Why have there been so many medical emergencies at football matches?


Since the start of this football season, fans have been concerned about an apparent increase in the number of medical emergencies occurring during matches.

Perhaps inevitably, there has been a lot of speculation as to what caused these emergencies, and why there seem to have been so many more of them this season than before. This has led to some misinformation around the subject.

So what do we know about why there have been so many medical emergencies in recent football matches – and what do the relevant rules tell us?

Why have there been so many medical emergencies at football matches?

This season, there have been several medical emergencies at football matches. Some games were delayed for long periods while distressed fans were treated.

There has been more sensitivity surrounding the issue of medical emergencies at football matches since Christian Eriksen suffered cardiac arrest while playing for Denmark last summer. Eriksen has since resumed his career with Premier League newcomers Brentford.

But since the resumption of the domestic football season, there have been several stoppages of football matches due to medical emergencies involving spectators rather than players.

This has led anti-vaxxers online to claim there is a link between the apparent increase in medical emergencies and coronavirus vaccines.

However, Reuters Fact Check reports that Fifa – football’s international governing body – has seen no increase in the number of footballers facing medical emergencies while playing.

“FIFA is not aware of an increase in episodes of cardiac arrests as indicated in your email and there have been no reported cases of people receiving a COVID vaccine,” he said.

Similarly, Fifa has refuted claims circulated online that 108 footballers died in a six-month period in 2021, saying the claim is not based on facts.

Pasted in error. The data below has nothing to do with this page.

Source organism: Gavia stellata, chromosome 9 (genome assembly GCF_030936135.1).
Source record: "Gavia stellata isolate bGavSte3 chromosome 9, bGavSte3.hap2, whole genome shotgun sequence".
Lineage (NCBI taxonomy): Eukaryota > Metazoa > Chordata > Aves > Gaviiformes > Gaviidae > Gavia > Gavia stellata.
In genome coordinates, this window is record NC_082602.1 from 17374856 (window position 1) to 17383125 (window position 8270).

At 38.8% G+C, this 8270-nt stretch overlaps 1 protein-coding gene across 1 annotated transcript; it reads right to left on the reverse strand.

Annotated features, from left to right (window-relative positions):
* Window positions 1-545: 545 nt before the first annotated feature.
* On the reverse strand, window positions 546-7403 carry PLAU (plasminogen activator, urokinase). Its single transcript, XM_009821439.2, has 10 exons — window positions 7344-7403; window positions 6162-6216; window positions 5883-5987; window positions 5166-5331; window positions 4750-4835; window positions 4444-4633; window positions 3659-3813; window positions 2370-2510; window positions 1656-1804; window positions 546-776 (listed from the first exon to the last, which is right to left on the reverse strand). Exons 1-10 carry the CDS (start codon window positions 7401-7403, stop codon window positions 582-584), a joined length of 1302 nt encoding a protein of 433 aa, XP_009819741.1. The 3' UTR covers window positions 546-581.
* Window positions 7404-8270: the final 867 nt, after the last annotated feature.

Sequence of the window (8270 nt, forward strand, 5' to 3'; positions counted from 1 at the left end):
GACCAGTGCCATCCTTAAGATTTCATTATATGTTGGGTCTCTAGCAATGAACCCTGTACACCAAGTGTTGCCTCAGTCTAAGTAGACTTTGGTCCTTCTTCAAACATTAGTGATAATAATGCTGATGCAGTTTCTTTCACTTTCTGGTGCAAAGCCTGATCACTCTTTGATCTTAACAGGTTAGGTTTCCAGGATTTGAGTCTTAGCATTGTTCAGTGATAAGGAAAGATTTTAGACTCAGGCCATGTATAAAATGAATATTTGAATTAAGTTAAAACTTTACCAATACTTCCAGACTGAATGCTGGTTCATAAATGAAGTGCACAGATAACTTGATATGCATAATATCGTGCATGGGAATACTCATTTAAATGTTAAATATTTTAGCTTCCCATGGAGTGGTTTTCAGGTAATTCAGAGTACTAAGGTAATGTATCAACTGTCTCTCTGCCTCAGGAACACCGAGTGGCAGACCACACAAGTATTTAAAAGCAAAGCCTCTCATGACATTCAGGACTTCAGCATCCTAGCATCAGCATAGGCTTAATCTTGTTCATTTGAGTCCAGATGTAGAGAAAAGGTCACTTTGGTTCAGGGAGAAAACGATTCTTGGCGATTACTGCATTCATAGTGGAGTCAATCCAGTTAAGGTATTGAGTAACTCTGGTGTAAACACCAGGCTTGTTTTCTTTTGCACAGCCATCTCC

According to the UK Medicines and Healthcare Products Regulatory Agency (MHRA), there is no evidence that Covid vaccines are linked to heart problems in footballers.

Instead, other factors are more likely to explain the apparent increase in the number of medical emergencies occurring during football games.

Firstly, football authorities, clubs and fans are more aware of medical emergencies during matches. As a result, matches are more likely to be interrupted while emergencies are ongoing and treatment is administered.

In addition, the demographics of people attending football matches may mean that some fans are at higher risk of health problems, as an increasing proportion of football fans are older.

Additionally, many fans experience a high degree of stress while watching football – which could put them at risk of heart attack or stroke, says Joe Freeman, consultant in anesthesia and critical care at Freeman Hospital. of Newcastle.

“We have always treated some seriously ill people in football, but what seems to be becoming evident this season, across matches at several different clubs, is that the general health of ill spectators seems to be worse, and it may be that they have physically and physiologically deconditioned by various confinements”, he wrote in an article for the Football Supporters’ Association.

He added: “It would be a foolhardy person to tie it all down to one thing, but it’s clear there are probably a number of factors coming together that could increase the risk of acute illness in the stressful arena. of a sports stadium.”

As we saw with Christian Eriksen, there is always the possibility that anyone – regardless of fitness level – could experience an emergency during a football game.

What do the rules say?

There have been no specific rule changes this season regarding medical emergencies at football matches. None of this season’s rule changes address the issue.

Referees are not specifically required by Football Association laws and rules to stop play when a medical emergency occurs off the field of play.

However, they are doing it more and more, as sensitivities change and people become more aware of the dangers of medical emergencies – like cardiac arrest – during football games.

So it seems we’re all just more aware of and concerned about medical emergencies off the field of play, and so it’s increasingly seen as inappropriate to allow play to continue while an emergency is in progress involving a spectator.

As a result, officials are more likely to halt proceedings while the emergency is being dealt with, leading to the recent increase in the number of medical stoppages during matches.

Indeed, there also seems to be a greater awareness of player welfare, and referees are now more likely to stop or even abandon games when a player is seriously injured.

Last weekend, for example, Kidderminster Harriers’ National League North draw with Alfreton Town was abandoned after Kidderminster defender Matt Preston suffered a double broken leg on the pitch.

UEFA, European football’s governing body, also specifically requires clubs to have defibrillators and other medical equipment on hand at European matches.

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